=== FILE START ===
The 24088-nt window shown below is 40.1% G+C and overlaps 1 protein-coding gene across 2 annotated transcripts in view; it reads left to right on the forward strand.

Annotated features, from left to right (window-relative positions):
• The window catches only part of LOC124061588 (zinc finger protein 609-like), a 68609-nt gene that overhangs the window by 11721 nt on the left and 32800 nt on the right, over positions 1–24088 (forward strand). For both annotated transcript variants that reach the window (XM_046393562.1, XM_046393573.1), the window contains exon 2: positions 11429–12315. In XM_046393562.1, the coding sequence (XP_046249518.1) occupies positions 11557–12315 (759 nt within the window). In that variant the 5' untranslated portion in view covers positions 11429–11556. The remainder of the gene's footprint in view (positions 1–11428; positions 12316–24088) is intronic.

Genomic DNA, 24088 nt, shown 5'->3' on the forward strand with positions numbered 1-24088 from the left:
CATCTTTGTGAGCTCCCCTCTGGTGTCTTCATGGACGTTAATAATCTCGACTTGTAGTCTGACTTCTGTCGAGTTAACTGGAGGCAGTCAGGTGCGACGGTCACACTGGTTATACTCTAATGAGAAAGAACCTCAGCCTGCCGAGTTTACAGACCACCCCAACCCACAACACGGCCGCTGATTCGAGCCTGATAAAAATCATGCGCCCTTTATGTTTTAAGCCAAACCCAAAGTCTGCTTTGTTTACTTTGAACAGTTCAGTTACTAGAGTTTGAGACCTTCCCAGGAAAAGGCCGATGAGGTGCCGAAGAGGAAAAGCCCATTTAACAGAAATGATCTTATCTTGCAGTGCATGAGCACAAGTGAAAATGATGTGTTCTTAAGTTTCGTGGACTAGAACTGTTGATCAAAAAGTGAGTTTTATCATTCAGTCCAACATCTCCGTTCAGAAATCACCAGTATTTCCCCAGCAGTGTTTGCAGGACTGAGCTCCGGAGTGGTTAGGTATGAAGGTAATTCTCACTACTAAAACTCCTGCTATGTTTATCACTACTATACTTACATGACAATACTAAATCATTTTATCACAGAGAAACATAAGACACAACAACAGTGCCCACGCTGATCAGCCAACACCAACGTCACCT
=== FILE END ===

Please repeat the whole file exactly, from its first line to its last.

The 24088-nt window shown below is 40.1% G+C and overlaps 1 protein-coding gene across 2 annotated transcripts in view; it reads left to right on the forward strand.

Annotated features, from left to right (window-relative positions):
• The window catches only part of LOC124061588 (zinc finger protein 609-like), a 68609-nt gene that overhangs the window by 11721 nt on the left and 32800 nt on the right, over positions 1–24088 (forward strand). For both annotated transcript variants that reach the window (XM_046393562.1, XM_046393573.1), the window contains exon 2: positions 11429–12315. In XM_046393562.1, the coding sequence (XP_046249518.1) occupies positions 11557–12315 (759 nt within the window). In that variant the 5' untranslated portion in view covers positions 11429–11556. The remainder of the gene's footprint in view (positions 1–11428; positions 12316–24088) is intronic.

Genomic DNA, 24088 nt, shown 5'->3' on the forward strand with positions numbered 1-24088 from the left:
CATCTTTGTGAGCTCCCCTCTGGTGTCTTCATGGACGTTAATAATCTCGACTTGTAGTCTGACTTCTGTCGAGTTAACTGGAGGCAGTCAGGTGCGACGGTCACACTGGTTATACTCTAATGAGAAAGAACCTCAGCCTGCCGAGTTTACAGACCACCCCAACCCACAACACGGCCGCTGATTCGAGCCTGATAAAAATCATGCGCCCTTTATGTTTTAAGCCAAACCCAAAGTCTGCTTTGTTTACTTTGAACAGTTCAGTTACTAGAGTTTGAGACCTTCCCAGGAAAAGGCCGATGAGGTGCCGAAGAGGAAAAGCCCATTTAACAGAAATGATCTTATCTTGCAGTGCATGAGCACAAGTGAAAATGATGTGTTCTTAAGTTTCGTGGACTAGAACTGTTGATCAAAAAGTGAGTTTTATCATTCAGTCCAACATCTCCGTTCAGAAATCACCAGTATTTCCCCAGCAGTGTTTGCAGGACTGAGCTCCGGAGTGGTTAGGTATGAAGGTAATTCTCACTACTAAAACTCCTGCTATGTTTATCACTACTATACTTACATGACAATACTAAATCATTTTATCACAGAGAAACATAAGACACAACAACAGTGCCCACGCTGATCAGCCAACACCAACGTCACCT